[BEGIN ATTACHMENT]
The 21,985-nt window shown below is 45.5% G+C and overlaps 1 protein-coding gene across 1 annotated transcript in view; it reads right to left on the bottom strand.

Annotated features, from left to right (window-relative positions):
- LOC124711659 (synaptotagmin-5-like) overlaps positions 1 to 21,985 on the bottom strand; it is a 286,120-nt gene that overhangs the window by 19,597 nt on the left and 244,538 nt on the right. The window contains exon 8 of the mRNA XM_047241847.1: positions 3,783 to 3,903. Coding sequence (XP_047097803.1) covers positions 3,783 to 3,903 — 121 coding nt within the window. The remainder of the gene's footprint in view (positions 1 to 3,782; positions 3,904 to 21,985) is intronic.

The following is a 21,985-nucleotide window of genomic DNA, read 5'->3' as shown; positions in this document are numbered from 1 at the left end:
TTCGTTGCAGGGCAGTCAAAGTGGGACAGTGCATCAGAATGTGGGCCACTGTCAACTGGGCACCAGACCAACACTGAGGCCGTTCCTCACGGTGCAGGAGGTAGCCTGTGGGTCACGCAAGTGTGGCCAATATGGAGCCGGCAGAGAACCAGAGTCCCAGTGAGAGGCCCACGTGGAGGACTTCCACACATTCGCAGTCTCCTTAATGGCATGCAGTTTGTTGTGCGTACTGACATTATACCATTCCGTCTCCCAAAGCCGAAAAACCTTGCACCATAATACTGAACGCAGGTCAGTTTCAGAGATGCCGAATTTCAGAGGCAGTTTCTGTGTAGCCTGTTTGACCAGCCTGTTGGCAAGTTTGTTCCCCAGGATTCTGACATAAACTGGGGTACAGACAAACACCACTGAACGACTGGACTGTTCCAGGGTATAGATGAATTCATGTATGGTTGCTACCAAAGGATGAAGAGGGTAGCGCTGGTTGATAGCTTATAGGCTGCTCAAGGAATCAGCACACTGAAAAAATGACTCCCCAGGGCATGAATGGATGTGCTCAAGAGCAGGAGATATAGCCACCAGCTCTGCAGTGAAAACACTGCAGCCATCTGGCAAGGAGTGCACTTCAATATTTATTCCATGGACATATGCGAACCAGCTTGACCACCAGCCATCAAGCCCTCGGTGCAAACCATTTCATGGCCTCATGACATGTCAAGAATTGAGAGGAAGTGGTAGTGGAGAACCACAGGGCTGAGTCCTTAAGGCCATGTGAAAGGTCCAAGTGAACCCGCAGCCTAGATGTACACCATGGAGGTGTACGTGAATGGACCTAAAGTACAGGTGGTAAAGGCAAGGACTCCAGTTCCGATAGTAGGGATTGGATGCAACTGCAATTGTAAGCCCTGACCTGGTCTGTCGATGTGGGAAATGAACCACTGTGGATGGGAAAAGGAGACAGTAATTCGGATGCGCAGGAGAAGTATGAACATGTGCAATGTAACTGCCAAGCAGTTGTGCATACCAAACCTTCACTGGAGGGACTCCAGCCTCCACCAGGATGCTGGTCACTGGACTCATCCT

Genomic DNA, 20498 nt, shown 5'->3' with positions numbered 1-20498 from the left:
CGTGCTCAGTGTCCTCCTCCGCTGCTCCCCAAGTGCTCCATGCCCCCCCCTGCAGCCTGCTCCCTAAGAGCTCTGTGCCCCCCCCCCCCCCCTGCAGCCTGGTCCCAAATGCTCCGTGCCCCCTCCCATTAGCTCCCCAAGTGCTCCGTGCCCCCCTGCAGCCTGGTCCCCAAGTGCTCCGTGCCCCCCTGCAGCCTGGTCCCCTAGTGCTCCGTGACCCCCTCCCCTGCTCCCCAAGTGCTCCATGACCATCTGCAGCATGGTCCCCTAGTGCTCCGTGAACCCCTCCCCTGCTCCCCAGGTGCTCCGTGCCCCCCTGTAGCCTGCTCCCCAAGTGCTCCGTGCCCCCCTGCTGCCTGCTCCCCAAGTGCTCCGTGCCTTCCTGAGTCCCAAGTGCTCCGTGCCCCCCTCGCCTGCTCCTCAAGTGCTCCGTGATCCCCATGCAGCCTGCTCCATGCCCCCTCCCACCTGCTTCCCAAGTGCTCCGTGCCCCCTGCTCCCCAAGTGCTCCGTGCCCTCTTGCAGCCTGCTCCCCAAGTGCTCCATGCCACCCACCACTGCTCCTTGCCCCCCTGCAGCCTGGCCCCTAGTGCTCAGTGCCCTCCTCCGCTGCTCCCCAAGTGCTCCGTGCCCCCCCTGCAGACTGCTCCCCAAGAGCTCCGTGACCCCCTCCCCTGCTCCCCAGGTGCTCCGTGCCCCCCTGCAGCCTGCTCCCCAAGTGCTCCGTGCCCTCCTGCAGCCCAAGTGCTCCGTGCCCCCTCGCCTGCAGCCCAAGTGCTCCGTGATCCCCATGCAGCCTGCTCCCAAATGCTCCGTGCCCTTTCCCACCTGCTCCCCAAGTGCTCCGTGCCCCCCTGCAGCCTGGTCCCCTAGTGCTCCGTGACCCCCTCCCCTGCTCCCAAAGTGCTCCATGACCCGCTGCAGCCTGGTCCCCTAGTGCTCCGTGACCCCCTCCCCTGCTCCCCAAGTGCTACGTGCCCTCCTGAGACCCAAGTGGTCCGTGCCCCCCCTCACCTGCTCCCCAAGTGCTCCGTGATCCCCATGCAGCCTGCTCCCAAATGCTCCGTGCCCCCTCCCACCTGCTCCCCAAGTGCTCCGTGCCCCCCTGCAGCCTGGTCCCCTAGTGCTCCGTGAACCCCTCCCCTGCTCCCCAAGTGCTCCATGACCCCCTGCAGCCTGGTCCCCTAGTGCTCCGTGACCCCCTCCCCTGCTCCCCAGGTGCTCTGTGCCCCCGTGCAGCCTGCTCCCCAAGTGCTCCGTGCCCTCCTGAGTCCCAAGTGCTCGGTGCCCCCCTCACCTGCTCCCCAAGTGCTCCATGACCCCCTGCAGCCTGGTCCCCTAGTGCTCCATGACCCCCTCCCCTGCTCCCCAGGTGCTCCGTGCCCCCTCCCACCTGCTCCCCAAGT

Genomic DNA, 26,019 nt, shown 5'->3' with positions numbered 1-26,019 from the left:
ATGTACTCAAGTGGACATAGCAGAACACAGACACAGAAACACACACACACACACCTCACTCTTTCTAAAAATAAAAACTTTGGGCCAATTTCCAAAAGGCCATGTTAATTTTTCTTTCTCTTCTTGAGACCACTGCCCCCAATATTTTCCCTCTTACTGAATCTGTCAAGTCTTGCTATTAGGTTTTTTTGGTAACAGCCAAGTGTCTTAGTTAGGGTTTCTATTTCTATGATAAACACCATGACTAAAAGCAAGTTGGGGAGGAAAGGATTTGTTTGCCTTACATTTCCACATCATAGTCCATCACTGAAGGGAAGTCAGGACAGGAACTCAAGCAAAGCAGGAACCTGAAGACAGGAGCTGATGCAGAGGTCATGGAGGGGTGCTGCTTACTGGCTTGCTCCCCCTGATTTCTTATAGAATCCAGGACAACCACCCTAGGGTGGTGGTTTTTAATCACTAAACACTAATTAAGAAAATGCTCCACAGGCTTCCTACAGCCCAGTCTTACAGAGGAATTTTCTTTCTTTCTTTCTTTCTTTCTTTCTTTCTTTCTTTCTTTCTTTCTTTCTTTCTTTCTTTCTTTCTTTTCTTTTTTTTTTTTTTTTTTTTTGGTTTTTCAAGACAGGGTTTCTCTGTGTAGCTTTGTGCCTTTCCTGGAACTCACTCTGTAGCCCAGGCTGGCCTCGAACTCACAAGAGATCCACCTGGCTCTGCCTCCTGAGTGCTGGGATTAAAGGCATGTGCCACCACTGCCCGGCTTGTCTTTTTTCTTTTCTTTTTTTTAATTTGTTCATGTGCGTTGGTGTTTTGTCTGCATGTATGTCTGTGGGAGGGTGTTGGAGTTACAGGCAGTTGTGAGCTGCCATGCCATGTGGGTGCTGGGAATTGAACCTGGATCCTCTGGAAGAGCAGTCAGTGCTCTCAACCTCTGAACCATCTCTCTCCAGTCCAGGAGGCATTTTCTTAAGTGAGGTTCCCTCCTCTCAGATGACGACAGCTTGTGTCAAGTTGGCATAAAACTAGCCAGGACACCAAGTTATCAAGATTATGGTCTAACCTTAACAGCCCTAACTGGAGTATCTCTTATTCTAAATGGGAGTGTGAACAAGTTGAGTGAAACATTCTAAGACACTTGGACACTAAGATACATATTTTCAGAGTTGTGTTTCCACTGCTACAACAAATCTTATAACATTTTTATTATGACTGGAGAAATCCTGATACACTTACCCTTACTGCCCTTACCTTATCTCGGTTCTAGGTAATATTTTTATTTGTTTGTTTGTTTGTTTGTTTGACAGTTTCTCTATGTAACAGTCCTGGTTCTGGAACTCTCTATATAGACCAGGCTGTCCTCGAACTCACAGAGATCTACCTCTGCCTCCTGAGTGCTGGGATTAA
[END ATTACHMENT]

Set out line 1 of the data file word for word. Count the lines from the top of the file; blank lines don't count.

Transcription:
The 21,985-nt window shown below is 45.5% G+C and overlaps 1 protein-coding gene across 1 annotated transcript in view; it reads right to left on the bottom strand.